Conversely, when the generator prime mover produces less torque and the generator rotor would tend to slow down--but it can't when it's synchronized to a grid with other generators--causes the generator to produce fewer amperes, which means the electrical power output of the generator decreases.

These are AC power generation fundamentals. When synchronous generators are synchronized to a grid with other synchronous generators, all the generator spin at speeds which are proportional to their construction (number of generator rotor poles). And, when the torque being provided to a generator rotor increases--which would tend to increase the generator rotor speed--the generator, which can't speed up (or slow down) converts the torque to amperes. More torque means more amperes; less torque means less amperes.

If the amount of torque being provided to the generator rotor by the prime mover is not sufficient to keep the generator rotor spinning at its synchronous speed then amperes flow into the generator from the grid to keep it spinning at its synchronous speed. That's called reverse power, and most generator rotor prime movers don't like to be spun by the generator, so protective relays open the generator breaker to protect the prime mover.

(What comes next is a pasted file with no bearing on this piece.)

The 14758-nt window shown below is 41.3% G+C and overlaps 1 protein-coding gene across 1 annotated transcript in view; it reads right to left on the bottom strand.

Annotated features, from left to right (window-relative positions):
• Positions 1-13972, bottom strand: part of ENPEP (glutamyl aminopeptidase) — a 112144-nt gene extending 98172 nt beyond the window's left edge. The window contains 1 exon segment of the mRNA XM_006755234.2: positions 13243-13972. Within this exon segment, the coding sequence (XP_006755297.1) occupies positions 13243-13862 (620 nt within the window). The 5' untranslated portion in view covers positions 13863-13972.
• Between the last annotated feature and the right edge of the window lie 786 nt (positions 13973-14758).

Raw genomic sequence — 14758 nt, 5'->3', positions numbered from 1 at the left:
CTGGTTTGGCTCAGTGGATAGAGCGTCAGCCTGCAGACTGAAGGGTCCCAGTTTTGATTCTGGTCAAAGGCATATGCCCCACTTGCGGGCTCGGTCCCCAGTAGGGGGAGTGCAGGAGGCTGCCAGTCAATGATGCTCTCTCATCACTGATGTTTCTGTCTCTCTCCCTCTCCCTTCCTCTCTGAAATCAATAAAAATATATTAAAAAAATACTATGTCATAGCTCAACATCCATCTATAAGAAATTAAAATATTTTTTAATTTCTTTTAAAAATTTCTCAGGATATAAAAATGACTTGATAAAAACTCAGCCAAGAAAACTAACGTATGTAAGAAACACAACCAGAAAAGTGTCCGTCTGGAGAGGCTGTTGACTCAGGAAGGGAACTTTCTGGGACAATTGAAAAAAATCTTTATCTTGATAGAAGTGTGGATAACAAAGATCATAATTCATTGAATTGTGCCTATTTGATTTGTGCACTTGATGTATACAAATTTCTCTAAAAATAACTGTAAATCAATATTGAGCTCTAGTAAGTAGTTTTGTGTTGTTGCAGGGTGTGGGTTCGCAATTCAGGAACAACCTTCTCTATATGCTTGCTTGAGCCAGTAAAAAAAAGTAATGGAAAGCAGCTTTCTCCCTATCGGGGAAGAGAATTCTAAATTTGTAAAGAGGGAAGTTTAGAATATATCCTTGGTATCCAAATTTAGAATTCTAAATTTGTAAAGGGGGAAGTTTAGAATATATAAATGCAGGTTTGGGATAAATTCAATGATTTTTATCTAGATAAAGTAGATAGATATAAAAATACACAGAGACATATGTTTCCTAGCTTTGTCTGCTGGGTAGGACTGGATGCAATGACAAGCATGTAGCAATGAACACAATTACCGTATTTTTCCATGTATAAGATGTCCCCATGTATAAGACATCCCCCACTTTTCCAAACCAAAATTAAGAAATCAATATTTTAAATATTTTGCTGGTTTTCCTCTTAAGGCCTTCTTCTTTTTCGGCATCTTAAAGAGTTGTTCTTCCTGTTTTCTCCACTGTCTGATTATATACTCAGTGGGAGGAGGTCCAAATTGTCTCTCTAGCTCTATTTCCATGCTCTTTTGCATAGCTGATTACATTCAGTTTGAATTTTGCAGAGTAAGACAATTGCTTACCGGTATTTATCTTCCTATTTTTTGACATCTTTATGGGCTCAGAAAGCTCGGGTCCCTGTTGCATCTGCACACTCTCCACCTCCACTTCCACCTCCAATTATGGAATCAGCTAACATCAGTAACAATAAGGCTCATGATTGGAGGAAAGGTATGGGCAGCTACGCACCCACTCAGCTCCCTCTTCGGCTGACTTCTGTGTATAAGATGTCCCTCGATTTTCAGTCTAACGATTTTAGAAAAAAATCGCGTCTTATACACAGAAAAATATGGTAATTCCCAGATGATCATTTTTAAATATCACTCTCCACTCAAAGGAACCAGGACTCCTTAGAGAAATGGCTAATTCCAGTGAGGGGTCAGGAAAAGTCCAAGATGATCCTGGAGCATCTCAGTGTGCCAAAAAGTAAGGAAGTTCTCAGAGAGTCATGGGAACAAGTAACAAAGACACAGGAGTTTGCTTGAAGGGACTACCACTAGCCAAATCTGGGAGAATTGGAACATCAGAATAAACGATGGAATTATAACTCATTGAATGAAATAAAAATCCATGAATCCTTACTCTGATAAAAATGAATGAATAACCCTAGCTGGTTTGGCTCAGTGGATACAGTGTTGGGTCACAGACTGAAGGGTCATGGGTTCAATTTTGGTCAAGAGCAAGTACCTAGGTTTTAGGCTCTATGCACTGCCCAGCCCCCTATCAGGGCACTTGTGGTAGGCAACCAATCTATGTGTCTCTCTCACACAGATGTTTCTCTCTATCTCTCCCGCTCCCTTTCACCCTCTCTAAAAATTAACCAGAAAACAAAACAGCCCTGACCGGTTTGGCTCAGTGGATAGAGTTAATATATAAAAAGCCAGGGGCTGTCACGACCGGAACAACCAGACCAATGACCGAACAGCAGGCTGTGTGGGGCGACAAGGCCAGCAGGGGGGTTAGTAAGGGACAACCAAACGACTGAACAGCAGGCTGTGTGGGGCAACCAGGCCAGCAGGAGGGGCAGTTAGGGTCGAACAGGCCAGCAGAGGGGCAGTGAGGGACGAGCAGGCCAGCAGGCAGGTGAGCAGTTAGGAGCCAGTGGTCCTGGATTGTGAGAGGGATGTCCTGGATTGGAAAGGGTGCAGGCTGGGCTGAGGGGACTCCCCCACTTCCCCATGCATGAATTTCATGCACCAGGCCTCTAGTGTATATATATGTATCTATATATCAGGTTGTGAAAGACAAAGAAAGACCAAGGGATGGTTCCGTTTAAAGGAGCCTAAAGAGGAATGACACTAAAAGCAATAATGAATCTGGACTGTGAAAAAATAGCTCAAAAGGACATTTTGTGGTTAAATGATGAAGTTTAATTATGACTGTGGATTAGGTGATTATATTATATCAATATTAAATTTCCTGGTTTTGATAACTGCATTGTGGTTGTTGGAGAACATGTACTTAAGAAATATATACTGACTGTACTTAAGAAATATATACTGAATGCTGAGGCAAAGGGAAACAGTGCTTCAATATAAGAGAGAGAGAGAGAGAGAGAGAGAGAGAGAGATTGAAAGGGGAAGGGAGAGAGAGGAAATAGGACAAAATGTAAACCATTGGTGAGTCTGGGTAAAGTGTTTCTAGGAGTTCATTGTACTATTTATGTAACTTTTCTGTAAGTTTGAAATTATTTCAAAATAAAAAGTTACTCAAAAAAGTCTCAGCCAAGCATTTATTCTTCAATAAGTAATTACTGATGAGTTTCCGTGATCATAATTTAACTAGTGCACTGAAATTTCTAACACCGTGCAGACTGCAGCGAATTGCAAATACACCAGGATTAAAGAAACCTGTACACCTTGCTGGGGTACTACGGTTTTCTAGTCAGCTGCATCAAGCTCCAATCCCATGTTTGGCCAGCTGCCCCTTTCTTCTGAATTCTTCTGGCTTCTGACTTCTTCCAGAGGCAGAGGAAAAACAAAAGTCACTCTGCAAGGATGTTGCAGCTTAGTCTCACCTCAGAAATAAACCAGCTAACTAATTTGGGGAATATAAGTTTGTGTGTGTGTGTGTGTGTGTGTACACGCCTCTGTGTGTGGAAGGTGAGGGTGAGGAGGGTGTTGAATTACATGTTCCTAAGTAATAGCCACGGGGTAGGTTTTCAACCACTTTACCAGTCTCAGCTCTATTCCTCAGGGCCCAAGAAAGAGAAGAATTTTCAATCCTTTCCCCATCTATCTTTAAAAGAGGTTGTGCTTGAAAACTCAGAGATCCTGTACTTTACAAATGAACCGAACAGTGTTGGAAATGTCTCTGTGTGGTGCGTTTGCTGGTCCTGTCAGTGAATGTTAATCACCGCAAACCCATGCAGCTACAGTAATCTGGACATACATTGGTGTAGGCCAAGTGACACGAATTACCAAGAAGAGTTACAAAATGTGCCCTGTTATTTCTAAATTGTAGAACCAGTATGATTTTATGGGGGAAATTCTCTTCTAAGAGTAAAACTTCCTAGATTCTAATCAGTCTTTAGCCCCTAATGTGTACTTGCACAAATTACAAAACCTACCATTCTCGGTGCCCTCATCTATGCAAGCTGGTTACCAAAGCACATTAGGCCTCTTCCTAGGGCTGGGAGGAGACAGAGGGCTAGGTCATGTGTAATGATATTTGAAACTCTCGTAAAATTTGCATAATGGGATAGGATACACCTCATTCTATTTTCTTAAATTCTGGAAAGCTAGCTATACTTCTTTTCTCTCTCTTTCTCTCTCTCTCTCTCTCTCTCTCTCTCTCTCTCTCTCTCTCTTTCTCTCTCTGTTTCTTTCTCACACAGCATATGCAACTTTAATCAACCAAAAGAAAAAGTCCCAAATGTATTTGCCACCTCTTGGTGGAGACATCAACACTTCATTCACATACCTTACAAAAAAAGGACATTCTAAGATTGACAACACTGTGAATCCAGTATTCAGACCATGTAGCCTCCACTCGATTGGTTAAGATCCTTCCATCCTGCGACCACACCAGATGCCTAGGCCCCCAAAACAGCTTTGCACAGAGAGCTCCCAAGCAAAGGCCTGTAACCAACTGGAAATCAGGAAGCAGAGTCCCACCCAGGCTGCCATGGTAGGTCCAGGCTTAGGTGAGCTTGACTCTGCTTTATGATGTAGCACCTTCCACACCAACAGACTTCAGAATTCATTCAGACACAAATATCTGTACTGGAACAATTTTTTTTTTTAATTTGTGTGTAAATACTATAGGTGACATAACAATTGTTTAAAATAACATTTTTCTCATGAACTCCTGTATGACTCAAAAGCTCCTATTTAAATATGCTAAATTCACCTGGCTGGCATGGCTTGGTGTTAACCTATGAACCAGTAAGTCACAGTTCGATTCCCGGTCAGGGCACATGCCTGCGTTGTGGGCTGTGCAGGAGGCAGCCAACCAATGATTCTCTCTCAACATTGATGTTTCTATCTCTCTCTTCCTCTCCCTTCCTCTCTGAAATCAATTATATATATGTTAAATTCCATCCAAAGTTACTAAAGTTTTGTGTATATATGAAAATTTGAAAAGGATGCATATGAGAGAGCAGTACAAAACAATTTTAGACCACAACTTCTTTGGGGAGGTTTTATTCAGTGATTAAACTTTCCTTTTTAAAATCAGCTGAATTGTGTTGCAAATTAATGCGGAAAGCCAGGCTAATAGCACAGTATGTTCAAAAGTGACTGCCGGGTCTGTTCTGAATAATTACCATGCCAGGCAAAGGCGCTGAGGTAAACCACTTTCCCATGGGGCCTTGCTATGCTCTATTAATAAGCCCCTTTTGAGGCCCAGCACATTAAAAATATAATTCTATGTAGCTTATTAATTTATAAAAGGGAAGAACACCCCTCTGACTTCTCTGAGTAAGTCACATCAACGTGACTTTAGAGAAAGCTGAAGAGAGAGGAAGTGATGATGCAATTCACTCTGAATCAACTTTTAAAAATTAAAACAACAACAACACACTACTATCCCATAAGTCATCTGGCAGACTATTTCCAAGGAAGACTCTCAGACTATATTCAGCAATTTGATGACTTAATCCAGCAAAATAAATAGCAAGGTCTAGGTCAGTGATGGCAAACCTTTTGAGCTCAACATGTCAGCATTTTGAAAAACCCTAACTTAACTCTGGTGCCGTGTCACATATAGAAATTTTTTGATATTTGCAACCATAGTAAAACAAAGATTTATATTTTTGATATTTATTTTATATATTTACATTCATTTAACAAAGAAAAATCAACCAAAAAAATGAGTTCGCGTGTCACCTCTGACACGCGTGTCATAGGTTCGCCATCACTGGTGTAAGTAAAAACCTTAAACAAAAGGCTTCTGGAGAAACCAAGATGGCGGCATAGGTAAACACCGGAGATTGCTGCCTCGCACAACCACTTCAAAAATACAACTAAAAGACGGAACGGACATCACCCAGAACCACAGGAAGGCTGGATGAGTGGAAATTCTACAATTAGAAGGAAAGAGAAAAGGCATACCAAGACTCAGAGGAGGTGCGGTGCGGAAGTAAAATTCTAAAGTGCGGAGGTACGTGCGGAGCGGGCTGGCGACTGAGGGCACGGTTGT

Other than the above, most of your understanding is basically okay (except for the part about the generator slowing after initial synchronization and the prime mover having to be sped up). Once the breaker closes the speed of the generator rotor--and the prime mover driving the generator rotor--is fixed by the frequency of the grid with which the generator is synchronized. Period. Full stop. It's can't go faster or slower than its synchronous speed. Period. Full stop.

Generators convert torque to amperes.

Motors convert amperes to torque.

Wires are used to transmit torque from generators to motors.

And the speed of synchronous generator rotors is directly proportional to the frequency of the grid they are synchronized to.

Think about it. On a properly regulated grid with stable frequency, every device connected to the grid sees the same frequency--both loads (motors, etc.) and generators. It has to be. If generators could spin at any speed, why would it be necessary to synchronize them with such sophisticated equipment? Why not just connect the generator to the grid at any speed?

Hope this helps!

3 out of 4 members thought this post was helpful...

So, as has been proven and said many times in the past, I'm NOT the best proof-reader of my own writing.

>>CORRECTON<<
One, or six, or sixteen or sixty synchronous generators synchronized to a 50 Hz grid with other generators can run at 51.2 Hz, or 49.6 Hz.

The above sentence SHOULD HAVE BEEN WRITTEN TO SAY:

One, or six, or sixteen or sixty synchronous generators synchronized to a 50 Hz grid with other generators CANNOT run at 51.2 Hz, or 49.6 Hz.

My sincere apologies for any confusion.